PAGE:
sqrt[d^2 + d.sqrt(d^2 - a^2)] / sqrt(2) less than or equal b less than or equal sqrt[d^2 + d.sqrt(d^2 - a^2)] / sqrt(2) to cover the fourth circle of the same diameter d.

jyu

correction:

ReplyDeletesqrt[d^2 - d.sqrt(d^2 - a^2)] / sqrt(2) less than or equal b less than or equal sqrt[d^2 + d.sqrt(d^2 - a^2)] / sqrt(2) to cover the fourth circle of the same diameter d.

jyu

Hi jhu,

ReplyDeleteIs this what you mean? http://imgur.com/N91lX

if so, why doesn't it depend on distances between origin and covering circles?

Thanks,

jyu said

ReplyDeleteinterchange a and b in your drawing was what i meant.

it doesn't depend on distances from the origin because i did not centre the to-be-covered circle at the origin. In other words i did not use coordinates because you will end up with a cumbersome expression to convey the same idea.

clarification needed...

ReplyDeleteinitial statement by jyu defines a condition involving a and b where a is the distance btw centers of "any" pair of covering circles, b being the distance btw centers of the "other two pairs".

a) which other two pairs? or is it other two circles?

b) whichever interpretation is right, above picture by imgur does not match (nor does it after interchange of a and b I suspect)

c) if "other two circles" is the correct interpretation, then we can easily find a counterexample because these two circles coordinates are independent from the other two

d) maybe "any pair" should read "for all pairs"...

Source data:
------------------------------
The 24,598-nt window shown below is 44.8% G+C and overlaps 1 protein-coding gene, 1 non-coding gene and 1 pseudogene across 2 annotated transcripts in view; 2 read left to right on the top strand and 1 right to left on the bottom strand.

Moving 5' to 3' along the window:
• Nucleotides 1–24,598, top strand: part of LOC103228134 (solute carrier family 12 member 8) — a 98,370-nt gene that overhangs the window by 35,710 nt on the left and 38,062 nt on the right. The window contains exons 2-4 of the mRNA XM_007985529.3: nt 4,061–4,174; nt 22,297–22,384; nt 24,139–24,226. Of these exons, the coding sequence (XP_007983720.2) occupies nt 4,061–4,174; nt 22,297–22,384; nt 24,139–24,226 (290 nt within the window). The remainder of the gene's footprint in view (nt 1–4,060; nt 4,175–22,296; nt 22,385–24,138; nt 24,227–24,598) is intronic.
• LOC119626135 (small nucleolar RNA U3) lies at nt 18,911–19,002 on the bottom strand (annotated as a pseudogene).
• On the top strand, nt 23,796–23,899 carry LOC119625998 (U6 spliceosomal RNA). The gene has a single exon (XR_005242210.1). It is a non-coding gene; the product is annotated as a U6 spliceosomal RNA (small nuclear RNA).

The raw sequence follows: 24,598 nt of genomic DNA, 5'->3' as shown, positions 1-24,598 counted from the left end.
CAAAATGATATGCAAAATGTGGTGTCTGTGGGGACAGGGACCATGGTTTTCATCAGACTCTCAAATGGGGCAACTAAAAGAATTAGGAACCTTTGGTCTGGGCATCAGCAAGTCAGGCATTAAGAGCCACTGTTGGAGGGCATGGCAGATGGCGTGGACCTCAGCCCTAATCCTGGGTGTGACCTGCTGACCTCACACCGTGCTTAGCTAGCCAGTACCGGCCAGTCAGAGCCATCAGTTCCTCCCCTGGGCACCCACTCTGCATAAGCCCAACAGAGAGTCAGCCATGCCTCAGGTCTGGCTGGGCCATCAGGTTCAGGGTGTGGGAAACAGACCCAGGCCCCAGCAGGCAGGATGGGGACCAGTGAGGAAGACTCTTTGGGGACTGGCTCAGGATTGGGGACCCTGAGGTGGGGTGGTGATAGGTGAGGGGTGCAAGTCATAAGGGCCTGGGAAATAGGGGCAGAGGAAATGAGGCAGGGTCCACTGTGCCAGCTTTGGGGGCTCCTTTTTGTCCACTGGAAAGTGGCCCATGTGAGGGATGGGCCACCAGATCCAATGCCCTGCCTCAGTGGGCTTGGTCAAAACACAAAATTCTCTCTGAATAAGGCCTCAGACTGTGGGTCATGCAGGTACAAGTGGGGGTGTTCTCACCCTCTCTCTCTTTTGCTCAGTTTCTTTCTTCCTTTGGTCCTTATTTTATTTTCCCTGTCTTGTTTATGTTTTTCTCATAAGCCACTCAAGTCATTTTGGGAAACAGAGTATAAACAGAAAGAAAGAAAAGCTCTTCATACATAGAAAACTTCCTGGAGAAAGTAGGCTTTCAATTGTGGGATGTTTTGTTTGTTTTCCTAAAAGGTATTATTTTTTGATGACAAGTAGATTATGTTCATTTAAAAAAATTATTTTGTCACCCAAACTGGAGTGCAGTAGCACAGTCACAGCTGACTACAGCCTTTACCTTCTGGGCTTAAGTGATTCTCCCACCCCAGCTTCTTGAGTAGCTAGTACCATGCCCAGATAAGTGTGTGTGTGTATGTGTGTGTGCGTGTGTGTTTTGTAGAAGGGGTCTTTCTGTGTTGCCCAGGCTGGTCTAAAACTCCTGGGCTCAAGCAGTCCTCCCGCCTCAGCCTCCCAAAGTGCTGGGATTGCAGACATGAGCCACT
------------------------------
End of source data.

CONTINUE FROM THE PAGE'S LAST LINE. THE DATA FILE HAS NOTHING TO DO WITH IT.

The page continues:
bleaug

hints:

ReplyDelete- problem is homothetic to problem where all circles have radius 1

- problem is invariant by rotations centered in O and by all permutations of {P1(x1,y1), P2(x2,y2), P3(x3,y3)}

Hence the "best" representation to formulate the requested conditions seems to transform the problem {x1,y1,x2,y2,x3,y3} into its canonical rep {r1,r2,r3,A,B,C} using polar coordinate system: {P1(r1,0), P2(r2,A), P3(r3,A+B)}, A in [0,2pi], B in [0,2pi-A], C=2pi-A-B

bleaug

jyu said

ReplyDeleteLet P, Q and R be the centres of the covering circles.

Suppose a = PQ, then b = QR or PR

jyu said

ReplyDeletethe inequalities can be further simplified if diameter d is 1 unit

like to see a counterexample, thanks

jyu said

ReplyDeleteI found a counterexample. Thanks.

The inequalities are true if there is an axis of symmetry.

Bleaug,

ReplyDeleteYour observations are correct. If you have a solution based on polar coordinates, we'd love to see it. Then it is no big deal; we can reformat the question accordingly.

Thanks.

-8foxes

yes i have ;-)

ReplyDeletesimply didn't have time to put it in the right shape. But i would be happy to see someone build smthg based on the above hints.

here is my strategy:

- first show that 3 circles of radius r cover a 4th circle of radius r if and only if they cover the circumference (not difficult and quite a nice problem of its own)

- then convert the general (cartesian) problem {x1,y1,x2,y2,x3,y3,r} into (polar) {r1,r2,r3,A,B,C,1} using scaling, rotation and permutation as hinted

- circle of radius ri cover a part of circumference equal to ai=2*arccos(ri/2)

- express conditions between {a1,a2,a3} and {A,B,C} so that circumference is covered

- simplify formulae

hopefully this should give smthg...

bleaug

http://imageshack.us/photo/my-images/810/3circles2.png/

ReplyDeletejyu

jyu said

ReplyDeleteFrom the sketch max/min distance between centres, and max/min angle formed by lines joining centres can be determined, independent of the choice of coordinate system and origin.